Show Your Valentine Love with Something That Lasts: A Tree

Photo: Jonny Hughes/Flickr Creative Commons
Photo: Jonny Hughes/Flickr Creative Commons

Photo: Jonny Hughes/Flickr Creative Commons

Valentine’s Day is upon us again. As if we could possibly forget it. We have been bombarded since New Year’s Day with advertising reminding us to buy those chocolates, roses and greeting cards for our sweetheart.
It’s wonderful to show someone special that you care about him or her. At Good Earth Plant Company, we think there are better ways to do it, at least from the perspective of an Eco-Warrior. Chocolates and flowers are fine, but they don’t last. If you want to give a gift that symbolizes everlasting love, plant a tree.

Trees contribute significantly to the health of our planet. They improve our air quality, According to the U.S. Department of Agriculture, one acre of forest can process as much as six tons of carbon dioxide, replacing it with four tons of oxygen. Breathe in right now, breathe out and say a thank you for trees.

Trees cool us down. The average temperature in Southern California has risen six degrees in the last 50 years as tree coverage has disappeared thanks to urbanization and the construction of more heat-absorbing roads and buildings. Similar to the positive effects of green roofs, trees can cool a city by 10 degrees, shading homes and streets and breaking up urban “heat islands.”

Just three trees strategically placed around a single-family home can reduce air conditioning by 50 percent. This reduces power consumption and power plant emissions.

Here’s a benefit you may not have considered: trees help prevent skin cancer by providing shade and reducing exposure to UV-B sunlight rays, which protect children who are most at risk for sunburn and sun damage. Playing under a tree means less chance of developing skin cancers later in life.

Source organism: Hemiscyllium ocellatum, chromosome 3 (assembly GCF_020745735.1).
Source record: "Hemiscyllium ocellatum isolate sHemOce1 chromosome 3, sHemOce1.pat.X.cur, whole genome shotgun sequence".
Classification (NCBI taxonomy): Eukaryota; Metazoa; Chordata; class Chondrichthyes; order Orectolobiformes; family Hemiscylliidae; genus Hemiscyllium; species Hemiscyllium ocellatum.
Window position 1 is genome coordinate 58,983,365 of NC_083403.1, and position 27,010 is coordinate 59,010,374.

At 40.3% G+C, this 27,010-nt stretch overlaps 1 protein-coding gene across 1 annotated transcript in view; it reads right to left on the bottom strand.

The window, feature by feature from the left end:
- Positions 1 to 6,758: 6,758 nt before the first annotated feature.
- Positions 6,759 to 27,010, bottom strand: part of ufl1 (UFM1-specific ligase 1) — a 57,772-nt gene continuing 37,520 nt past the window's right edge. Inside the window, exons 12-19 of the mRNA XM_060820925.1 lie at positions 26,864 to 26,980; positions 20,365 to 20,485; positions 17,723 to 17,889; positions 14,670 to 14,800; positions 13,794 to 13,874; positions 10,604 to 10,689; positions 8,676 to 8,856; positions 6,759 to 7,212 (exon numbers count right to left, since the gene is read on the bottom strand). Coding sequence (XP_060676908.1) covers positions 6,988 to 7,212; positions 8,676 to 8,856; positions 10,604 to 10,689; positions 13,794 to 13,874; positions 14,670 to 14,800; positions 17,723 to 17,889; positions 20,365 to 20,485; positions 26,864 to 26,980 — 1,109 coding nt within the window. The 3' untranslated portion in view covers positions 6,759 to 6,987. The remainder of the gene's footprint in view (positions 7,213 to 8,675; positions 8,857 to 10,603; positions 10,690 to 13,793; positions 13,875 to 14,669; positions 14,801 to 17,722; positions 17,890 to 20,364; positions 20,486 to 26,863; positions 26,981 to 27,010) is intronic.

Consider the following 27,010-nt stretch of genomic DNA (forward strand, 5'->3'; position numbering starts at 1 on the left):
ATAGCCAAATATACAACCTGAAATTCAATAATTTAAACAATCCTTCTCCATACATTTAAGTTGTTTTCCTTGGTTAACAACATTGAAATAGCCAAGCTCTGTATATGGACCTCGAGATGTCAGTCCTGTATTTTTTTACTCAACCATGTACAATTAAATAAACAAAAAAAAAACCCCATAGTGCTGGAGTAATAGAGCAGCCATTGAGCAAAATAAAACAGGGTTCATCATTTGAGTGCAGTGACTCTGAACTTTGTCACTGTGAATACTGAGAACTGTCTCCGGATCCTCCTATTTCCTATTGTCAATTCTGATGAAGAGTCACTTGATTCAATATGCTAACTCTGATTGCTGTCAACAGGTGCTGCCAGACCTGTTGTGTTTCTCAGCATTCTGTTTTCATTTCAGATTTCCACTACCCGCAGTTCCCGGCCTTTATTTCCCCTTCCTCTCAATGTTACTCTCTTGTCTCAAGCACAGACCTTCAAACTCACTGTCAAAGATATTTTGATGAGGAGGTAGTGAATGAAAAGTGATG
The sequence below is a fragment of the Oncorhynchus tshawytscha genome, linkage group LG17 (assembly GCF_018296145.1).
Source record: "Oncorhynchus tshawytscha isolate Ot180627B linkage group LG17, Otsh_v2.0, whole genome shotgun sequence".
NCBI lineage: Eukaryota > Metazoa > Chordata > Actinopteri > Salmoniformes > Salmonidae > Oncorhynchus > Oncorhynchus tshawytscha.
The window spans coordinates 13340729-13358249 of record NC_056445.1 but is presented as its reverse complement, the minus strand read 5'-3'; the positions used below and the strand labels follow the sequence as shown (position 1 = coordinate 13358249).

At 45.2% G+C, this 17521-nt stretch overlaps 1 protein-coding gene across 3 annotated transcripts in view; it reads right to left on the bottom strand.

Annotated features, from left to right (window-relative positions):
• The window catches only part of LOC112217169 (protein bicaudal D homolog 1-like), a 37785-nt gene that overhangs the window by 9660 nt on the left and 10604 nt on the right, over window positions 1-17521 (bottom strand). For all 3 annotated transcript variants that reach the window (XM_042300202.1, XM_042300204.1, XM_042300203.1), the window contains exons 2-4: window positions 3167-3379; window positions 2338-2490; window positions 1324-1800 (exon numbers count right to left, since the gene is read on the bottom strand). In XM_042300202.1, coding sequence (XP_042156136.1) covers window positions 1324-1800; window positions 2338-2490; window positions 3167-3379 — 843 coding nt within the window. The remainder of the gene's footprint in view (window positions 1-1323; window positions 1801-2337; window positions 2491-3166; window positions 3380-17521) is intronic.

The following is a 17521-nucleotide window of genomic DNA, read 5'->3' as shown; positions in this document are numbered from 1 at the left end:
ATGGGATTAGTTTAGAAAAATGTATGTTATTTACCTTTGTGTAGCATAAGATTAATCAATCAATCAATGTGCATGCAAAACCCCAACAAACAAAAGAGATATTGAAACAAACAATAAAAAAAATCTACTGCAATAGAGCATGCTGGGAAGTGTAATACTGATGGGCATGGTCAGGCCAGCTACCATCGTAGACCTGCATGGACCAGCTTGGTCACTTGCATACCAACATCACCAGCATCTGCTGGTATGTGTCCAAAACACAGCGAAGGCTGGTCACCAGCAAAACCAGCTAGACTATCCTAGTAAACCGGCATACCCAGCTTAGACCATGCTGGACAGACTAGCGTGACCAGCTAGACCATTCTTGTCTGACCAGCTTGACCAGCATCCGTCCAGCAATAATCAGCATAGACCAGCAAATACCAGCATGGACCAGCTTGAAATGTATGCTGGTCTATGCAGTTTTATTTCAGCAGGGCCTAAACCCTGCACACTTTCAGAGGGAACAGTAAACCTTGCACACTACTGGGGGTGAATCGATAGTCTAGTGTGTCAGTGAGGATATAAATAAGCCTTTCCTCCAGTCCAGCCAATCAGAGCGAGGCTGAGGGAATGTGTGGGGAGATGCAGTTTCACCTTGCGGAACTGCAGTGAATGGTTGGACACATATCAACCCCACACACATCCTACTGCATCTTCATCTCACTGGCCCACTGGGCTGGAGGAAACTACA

Trees provide many benefits in urban environments. Photo: Iowa DNR

Trees provide many benefits in urban environments. Photo: Iowa DNR

We know that hospital patients recover more quickly when they have access to nature, including trees. Neighborhoods that don’t have trees suffer from an increased crime rate both inside and outside homes. Trees and landscaping reduce fear, and provide pleasant spaces for people to gather and get to know one another.  Trees can give a neighborhood character and identity, which fosters a sense of unity and civic pride.

Well-placed trees in an urban environment can raise property values by as much as 15 percent. They can help hide concrete walls or other unpleasant views, muffle noise from streets, absorb dust and reduce glare. Studies show the more trees and landscaping a business area has, such as a shopping center, the more people will spend money there.

Many trees provide food (think about citrus fruits, avocados, olives, and maple syrup). A single apple tree can provide 20 bushels of fruit each year. Others can be used for medicinal purposes. Aspirin comes from the bark of a willow tree.

Trees aren’t a gift for a day, they are a gift for generations. Trees are among the longest-lived things on earth. A palm tree can live for 50 years. A Giant sequoia can live for 3,000 years. At least one Bristlecone pine tree is estimated to be 5,000 years old. If you want to say “Our love is eternal, it’s here to stay,” planting a tree makes it become real.

But I know many of you like sticking to the traditional. For you, it’s got to be roses. If so, consider buying living roses in a small pot. They will last a lot longer than cut roses, and properly cared for with plenty of light and fertilizer, they will bloom for many weeks.

For those of you who insist on cut roses, begin with a clean, well-scrubbed vase. Cut the stems at an angle with sharp nippers, and change the water frequently, at least daily. And take a photo – it is the only way to make your roses last forever.